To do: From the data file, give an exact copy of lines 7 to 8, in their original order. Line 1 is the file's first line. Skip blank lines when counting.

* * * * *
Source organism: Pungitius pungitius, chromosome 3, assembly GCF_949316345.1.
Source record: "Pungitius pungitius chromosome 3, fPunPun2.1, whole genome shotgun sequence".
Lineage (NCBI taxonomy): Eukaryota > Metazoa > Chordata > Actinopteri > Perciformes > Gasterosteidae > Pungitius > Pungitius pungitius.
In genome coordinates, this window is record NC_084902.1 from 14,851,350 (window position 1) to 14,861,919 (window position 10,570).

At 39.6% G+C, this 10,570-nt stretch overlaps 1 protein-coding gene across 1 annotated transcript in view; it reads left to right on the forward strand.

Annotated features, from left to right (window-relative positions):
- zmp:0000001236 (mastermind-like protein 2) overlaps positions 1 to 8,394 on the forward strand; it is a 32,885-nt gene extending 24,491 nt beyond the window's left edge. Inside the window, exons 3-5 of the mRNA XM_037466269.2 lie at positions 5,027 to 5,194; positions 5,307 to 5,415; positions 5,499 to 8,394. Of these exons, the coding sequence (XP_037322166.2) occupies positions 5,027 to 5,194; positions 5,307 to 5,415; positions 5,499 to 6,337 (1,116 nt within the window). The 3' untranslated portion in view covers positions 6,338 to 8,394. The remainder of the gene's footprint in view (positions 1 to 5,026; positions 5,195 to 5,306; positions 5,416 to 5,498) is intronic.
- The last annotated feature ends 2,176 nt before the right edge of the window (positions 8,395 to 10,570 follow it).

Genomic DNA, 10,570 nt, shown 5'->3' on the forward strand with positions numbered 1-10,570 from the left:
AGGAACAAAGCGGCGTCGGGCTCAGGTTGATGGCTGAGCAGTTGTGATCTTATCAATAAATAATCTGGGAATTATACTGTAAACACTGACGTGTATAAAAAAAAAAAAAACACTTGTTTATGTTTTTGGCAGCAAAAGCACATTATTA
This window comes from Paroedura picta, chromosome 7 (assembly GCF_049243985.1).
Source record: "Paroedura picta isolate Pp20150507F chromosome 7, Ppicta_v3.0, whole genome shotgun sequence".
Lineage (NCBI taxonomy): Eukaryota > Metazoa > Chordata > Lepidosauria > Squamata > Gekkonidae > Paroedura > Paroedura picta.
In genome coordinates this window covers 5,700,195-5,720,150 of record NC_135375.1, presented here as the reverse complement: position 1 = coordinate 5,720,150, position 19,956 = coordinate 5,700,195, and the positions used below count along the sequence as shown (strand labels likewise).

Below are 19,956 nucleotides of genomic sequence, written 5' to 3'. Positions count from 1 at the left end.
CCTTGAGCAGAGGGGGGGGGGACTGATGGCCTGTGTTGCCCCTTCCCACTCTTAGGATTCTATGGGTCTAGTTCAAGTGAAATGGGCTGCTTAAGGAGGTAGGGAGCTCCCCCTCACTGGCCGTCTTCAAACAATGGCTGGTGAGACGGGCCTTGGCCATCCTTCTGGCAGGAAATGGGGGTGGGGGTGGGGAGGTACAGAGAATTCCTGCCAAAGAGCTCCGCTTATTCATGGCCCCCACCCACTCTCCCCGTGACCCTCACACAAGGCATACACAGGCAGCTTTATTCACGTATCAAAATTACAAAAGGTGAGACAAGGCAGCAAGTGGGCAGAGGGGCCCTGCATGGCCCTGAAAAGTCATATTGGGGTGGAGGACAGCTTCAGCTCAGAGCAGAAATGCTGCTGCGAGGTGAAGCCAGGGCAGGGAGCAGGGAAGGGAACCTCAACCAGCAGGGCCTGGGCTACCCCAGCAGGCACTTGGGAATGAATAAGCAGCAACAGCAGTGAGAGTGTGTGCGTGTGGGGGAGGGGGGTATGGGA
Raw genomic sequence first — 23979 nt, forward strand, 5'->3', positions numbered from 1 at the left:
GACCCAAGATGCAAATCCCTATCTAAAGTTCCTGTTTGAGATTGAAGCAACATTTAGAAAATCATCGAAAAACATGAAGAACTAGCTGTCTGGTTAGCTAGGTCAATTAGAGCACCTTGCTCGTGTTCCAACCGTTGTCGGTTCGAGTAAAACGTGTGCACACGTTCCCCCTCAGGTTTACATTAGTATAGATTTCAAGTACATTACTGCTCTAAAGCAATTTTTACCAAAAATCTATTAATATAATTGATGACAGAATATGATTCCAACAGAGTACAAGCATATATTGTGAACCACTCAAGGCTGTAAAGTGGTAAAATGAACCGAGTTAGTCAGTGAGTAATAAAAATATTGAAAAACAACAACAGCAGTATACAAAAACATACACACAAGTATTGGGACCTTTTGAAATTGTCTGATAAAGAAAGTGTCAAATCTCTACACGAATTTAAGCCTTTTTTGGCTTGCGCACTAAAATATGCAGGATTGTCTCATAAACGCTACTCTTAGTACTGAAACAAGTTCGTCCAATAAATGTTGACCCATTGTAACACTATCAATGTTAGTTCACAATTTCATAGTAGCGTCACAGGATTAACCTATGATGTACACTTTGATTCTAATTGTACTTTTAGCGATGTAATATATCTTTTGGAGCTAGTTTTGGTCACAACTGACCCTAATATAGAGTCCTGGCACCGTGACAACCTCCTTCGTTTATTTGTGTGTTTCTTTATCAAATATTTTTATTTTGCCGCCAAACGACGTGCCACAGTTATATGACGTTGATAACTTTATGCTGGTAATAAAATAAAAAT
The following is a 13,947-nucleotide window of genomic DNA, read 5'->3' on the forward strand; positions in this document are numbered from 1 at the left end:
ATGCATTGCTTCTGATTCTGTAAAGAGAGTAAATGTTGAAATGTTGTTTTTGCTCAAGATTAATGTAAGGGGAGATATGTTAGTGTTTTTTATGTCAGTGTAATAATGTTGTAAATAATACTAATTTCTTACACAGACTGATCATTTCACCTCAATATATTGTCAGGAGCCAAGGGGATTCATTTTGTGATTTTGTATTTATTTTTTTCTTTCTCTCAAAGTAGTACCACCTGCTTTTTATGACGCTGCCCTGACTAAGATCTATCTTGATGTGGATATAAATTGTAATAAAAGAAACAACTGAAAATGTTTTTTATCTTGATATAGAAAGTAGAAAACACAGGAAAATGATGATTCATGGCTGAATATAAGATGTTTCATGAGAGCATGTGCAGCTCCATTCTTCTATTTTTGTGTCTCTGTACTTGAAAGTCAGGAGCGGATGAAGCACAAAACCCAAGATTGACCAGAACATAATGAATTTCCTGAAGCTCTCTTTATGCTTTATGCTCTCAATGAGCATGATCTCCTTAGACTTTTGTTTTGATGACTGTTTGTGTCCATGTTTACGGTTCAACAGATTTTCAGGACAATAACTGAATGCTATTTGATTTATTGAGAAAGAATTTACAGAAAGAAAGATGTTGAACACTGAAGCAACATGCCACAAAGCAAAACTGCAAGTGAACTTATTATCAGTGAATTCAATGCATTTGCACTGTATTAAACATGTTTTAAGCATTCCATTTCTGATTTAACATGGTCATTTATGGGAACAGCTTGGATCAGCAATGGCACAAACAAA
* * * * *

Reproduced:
- zmp:0000001236 (mastermind-like protein 2) overlaps positions 1 to 8,394 on the forward strand; it is a 32,885-nt gene extending 24,491 nt beyond the window's left edge. Inside the window, exons 3-5 of the mRNA XM_037466269.2 lie at positions 5,027 to 5,194; positions 5,307 to 5,415; positions 5,499 to 8,394. Of these exons, the coding sequence (XP_037322166.2) occupies positions 5,027 to 5,194; positions 5,307 to 5,415; positions 5,499 to 6,337 (1,116 nt within the window). The 3' untranslated portion in view covers positions 6,338 to 8,394. The remainder of the gene's footprint in view (positions 1 to 5,026; positions 5,195 to 5,306; positions 5,416 to 5,498) is intronic.
- The last annotated feature ends 2,176 nt before the right edge of the window (positions 8,395 to 10,570 follow it).